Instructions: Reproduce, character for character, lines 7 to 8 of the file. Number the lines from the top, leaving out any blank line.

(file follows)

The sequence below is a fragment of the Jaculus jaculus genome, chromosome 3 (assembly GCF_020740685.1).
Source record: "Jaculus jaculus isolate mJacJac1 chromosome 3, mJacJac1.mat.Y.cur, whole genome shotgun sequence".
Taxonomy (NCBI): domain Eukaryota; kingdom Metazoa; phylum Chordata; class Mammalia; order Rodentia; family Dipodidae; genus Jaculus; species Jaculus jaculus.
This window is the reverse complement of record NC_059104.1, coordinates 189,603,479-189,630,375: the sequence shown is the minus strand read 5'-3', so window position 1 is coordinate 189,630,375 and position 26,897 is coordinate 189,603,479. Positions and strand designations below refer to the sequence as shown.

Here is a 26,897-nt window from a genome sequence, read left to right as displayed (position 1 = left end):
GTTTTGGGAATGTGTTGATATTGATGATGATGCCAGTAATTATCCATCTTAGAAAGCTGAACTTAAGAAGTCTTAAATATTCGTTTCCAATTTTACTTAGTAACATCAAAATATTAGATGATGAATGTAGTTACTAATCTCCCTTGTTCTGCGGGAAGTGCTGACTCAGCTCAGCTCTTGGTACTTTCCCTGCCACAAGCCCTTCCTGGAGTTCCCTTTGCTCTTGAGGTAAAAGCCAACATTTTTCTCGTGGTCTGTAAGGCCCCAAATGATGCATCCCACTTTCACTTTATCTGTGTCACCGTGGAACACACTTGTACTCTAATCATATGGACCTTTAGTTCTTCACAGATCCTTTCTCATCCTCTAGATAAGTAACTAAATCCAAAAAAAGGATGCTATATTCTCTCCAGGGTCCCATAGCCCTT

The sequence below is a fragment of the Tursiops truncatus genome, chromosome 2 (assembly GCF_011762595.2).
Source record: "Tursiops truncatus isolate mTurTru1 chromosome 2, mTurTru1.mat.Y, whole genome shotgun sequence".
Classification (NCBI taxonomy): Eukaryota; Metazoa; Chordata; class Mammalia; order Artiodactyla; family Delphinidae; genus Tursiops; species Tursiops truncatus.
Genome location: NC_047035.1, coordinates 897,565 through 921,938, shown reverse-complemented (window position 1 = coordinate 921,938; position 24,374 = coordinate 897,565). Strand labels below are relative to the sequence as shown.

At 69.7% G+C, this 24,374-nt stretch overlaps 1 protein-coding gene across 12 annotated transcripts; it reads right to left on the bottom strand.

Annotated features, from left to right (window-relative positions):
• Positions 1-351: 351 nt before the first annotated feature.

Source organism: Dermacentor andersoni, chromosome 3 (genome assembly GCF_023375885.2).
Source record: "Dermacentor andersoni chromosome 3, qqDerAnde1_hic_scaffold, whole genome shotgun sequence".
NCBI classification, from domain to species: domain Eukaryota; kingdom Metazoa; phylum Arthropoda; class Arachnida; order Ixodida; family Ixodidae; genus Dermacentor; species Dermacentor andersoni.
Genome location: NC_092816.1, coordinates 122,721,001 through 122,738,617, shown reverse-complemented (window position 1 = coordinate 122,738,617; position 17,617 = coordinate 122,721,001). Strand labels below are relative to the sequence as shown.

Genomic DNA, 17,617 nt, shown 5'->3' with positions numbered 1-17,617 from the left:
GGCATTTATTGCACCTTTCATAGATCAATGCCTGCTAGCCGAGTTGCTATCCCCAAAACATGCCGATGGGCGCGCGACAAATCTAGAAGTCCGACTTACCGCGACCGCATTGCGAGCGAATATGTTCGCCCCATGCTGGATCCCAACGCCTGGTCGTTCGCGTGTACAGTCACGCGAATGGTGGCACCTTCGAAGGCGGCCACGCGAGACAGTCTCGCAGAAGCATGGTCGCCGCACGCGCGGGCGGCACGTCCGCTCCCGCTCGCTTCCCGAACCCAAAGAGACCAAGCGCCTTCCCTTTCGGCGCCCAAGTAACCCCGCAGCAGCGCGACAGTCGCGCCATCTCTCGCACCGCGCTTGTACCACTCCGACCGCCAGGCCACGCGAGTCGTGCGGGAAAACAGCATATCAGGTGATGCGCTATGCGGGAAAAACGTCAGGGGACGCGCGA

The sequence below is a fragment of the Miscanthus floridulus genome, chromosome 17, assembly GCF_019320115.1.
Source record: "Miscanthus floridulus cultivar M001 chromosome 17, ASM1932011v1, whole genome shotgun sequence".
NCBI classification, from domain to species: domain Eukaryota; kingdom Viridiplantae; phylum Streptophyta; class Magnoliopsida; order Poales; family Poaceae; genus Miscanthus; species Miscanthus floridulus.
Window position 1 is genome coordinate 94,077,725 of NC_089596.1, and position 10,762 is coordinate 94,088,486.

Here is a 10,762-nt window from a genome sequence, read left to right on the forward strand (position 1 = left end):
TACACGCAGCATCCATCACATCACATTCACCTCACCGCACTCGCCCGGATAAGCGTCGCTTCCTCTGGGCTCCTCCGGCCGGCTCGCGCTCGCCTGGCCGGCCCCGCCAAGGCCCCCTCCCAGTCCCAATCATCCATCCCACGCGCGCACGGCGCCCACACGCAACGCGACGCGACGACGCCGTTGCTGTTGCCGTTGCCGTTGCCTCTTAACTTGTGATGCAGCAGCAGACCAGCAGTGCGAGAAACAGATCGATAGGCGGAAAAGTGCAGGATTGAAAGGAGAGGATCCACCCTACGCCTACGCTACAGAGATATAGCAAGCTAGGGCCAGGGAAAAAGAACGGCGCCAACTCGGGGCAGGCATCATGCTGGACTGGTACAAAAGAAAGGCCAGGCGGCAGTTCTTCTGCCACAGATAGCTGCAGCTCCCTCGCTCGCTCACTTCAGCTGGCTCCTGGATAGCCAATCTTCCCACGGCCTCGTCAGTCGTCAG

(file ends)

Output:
The sequence below is a fragment of the Tursiops truncatus genome, chromosome 2 (assembly GCF_011762595.2).
Source record: "Tursiops truncatus isolate mTurTru1 chromosome 2, mTurTru1.mat.Y, whole genome shotgun sequence".